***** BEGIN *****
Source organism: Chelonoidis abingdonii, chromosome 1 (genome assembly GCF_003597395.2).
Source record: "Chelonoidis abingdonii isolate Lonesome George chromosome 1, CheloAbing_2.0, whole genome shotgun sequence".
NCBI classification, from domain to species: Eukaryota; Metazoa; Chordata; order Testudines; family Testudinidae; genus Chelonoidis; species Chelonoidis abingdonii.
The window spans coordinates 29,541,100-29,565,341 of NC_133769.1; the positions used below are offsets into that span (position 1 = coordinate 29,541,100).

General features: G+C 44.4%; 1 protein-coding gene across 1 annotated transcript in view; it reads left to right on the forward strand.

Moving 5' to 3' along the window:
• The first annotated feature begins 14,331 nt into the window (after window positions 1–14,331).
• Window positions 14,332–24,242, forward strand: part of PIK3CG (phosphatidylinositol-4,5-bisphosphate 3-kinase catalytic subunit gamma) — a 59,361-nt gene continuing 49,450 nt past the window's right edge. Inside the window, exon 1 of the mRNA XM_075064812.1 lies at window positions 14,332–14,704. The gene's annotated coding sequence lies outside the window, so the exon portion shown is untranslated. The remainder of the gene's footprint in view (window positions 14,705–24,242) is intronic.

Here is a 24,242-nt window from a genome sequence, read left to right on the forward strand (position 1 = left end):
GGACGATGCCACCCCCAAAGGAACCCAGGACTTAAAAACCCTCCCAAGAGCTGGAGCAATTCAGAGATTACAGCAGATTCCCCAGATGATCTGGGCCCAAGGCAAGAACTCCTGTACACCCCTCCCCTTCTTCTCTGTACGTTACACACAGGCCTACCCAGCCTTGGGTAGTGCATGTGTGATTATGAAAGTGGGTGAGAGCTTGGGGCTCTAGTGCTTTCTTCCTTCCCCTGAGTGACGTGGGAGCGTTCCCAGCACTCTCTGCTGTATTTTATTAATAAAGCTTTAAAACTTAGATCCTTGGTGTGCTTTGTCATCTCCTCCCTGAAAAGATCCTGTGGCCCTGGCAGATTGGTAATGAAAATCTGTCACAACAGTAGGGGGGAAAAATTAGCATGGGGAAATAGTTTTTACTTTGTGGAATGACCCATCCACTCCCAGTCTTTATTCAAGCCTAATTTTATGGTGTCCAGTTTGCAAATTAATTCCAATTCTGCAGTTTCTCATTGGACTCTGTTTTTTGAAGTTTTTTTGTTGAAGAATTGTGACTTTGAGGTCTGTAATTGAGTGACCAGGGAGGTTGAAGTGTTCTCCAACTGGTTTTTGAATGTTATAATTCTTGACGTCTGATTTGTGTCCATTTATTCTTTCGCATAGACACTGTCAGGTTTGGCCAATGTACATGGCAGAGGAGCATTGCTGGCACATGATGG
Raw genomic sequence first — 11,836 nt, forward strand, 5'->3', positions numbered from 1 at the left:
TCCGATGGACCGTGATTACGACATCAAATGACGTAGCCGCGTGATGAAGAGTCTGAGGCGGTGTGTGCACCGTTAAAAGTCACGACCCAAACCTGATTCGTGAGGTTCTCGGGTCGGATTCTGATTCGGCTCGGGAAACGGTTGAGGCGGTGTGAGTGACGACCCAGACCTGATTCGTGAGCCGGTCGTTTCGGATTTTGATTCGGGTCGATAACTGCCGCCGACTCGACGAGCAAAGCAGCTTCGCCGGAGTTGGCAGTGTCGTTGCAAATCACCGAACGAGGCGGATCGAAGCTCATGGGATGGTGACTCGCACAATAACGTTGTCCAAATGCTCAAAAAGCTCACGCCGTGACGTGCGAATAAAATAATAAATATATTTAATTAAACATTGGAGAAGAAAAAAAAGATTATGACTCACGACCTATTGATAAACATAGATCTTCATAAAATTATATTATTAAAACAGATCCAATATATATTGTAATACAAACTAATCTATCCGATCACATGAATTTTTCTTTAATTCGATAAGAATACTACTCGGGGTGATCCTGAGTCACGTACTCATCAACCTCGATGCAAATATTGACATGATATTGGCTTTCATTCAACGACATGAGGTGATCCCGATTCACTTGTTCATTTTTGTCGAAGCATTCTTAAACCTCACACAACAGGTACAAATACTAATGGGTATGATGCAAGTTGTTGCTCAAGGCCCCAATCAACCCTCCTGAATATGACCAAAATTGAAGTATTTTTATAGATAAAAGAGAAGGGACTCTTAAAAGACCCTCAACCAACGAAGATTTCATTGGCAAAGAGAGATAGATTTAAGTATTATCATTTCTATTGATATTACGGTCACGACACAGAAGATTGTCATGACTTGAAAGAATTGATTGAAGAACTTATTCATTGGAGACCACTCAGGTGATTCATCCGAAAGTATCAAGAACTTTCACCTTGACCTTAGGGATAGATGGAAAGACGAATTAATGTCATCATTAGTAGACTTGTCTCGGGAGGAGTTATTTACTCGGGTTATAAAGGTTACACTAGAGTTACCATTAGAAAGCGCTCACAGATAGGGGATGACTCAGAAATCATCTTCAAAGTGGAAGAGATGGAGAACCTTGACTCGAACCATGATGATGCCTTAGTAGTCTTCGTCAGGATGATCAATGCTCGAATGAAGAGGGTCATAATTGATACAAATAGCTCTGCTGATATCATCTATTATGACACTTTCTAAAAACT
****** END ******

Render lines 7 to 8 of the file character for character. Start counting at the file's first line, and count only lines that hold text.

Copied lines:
• The first annotated feature begins 14,331 nt into the window (after window positions 1–14,331).
• Window positions 14,332–24,242, forward strand: part of PIK3CG (phosphatidylinositol-4,5-bisphosphate 3-kinase catalytic subunit gamma) — a 59,361-nt gene continuing 49,450 nt past the window's right edge. Inside the window, exon 1 of the mRNA XM_075064812.1 lies at window positions 14,332–14,704. The gene's annotated coding sequence lies outside the window, so the exon portion shown is untranslated. The remainder of the gene's footprint in view (window positions 14,705–24,242) is intronic.